3. The mainstream media now believes it can corner the market for paid-for news/analysis.  Recent moves to centralise electronic media behind specific techologies, such as mydigitalnewspaper.com , Google Fast Flip and Journalism Online (which is specifically a payments system) mean the mainstream media may increasingly be able to behave like a cartel. Early moves towards paid-for models by the Financial Times and New York Times may be followed by a mass shift to paid-for online news.

Paid-for online services should theoretically be more customer-focused and financially sustainable than those that are ad-funded – but if pricing were to be set in an uncompetitive way, that would be an unfortunate outcome.

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Murdoch gives the order to charge

August 7, 2009

Rupert Murdoch has done it.  As suggested at News International’s last quarterly earnings call, he says his online newspaper portfolio will begin migrating towards a paid-for model within the next financial year.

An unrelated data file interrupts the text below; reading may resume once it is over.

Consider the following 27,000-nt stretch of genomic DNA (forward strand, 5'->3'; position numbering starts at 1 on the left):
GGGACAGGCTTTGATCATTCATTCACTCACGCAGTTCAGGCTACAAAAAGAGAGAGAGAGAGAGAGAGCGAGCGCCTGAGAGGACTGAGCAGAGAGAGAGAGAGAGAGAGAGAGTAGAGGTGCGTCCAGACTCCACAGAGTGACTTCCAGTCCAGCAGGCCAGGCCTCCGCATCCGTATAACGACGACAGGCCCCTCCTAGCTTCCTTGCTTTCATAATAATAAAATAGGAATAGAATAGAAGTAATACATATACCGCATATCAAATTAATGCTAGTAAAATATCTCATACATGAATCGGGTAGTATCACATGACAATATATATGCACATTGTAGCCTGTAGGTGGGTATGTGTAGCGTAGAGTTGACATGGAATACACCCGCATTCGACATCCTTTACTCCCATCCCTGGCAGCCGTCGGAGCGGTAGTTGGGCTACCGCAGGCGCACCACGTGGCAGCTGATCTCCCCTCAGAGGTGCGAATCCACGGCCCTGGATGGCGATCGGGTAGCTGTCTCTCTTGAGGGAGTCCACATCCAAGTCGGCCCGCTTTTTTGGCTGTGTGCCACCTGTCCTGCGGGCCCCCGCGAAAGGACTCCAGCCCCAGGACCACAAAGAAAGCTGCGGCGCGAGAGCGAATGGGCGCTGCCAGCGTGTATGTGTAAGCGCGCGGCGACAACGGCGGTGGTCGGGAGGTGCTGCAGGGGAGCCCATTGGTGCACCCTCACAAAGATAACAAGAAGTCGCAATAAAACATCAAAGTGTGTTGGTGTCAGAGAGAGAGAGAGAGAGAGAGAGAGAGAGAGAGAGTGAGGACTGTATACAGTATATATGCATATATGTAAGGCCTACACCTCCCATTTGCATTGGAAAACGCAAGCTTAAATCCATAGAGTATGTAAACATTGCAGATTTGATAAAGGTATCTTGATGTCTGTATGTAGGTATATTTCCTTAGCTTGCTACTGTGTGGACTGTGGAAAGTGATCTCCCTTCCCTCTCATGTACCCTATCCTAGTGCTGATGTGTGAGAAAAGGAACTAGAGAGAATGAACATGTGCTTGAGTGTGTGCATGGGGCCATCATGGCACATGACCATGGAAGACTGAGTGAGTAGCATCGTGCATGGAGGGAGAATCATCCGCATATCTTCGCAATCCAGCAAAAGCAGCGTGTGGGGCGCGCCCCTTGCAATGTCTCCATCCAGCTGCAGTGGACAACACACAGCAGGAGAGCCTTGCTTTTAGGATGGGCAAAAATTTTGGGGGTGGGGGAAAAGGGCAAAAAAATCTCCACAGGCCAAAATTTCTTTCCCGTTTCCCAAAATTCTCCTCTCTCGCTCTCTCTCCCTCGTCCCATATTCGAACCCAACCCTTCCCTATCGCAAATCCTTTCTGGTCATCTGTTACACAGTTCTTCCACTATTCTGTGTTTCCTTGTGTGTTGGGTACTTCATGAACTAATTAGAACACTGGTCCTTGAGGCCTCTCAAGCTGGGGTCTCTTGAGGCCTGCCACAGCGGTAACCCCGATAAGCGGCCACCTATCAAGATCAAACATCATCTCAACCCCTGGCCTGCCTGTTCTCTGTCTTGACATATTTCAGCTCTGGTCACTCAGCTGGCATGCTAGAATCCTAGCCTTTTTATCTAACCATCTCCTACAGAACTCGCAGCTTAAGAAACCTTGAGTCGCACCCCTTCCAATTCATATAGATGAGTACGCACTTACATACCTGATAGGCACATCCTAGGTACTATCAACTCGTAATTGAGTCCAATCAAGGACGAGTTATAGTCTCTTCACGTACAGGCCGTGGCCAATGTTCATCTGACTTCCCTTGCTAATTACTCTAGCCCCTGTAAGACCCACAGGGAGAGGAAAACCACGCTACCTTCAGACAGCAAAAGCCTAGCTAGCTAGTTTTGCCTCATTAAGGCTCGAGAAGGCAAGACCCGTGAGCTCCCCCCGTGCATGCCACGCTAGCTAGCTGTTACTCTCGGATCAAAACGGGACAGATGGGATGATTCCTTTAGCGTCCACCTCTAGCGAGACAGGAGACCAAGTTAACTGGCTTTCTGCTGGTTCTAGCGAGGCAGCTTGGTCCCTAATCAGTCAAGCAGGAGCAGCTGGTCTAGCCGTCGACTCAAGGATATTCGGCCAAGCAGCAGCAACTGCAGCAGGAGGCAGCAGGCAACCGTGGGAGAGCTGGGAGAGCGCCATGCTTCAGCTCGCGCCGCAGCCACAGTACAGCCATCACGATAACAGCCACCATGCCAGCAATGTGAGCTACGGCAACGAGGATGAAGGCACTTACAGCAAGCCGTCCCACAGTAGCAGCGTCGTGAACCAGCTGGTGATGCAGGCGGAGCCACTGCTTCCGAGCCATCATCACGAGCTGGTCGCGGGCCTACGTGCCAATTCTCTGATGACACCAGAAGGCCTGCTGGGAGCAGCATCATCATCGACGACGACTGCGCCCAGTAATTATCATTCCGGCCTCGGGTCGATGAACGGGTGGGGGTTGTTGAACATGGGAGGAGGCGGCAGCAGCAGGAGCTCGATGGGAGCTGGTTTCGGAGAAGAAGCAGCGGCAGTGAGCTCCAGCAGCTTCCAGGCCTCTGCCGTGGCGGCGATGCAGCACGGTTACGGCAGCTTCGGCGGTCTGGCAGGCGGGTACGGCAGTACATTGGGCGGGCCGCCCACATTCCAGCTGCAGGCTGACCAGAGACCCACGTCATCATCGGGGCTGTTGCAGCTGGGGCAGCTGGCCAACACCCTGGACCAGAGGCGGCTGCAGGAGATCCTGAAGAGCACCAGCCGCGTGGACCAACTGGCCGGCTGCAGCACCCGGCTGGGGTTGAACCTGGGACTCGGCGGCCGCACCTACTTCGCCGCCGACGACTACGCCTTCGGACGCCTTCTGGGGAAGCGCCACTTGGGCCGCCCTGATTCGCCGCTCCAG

The response has been electric, with no media title able to ignore the story.  As previously acknowledged here, at No Free Lunch, Murdoch is one of the few media moguls large enough to foment industry-wide change towards charging for online newspaper content, though in this instance, he is clearly being ably supported by the Financial Times’ Lionel Barber.

Commentary has varied in tone, from outright skepticism such as Larry Dignan’s analysis at ZDNet to praise from Andrew Keen at the Daily Telegraph.

But could this work?

Murdoch is in a unique position in the media – where he goes, he stands a very real chance that others will follow.  What this means is, while the skeptics are right that charging people for content will drive his audience to rival online sources, they are also missing a key dynamic: if the others start charging too, there will be nowhere to go.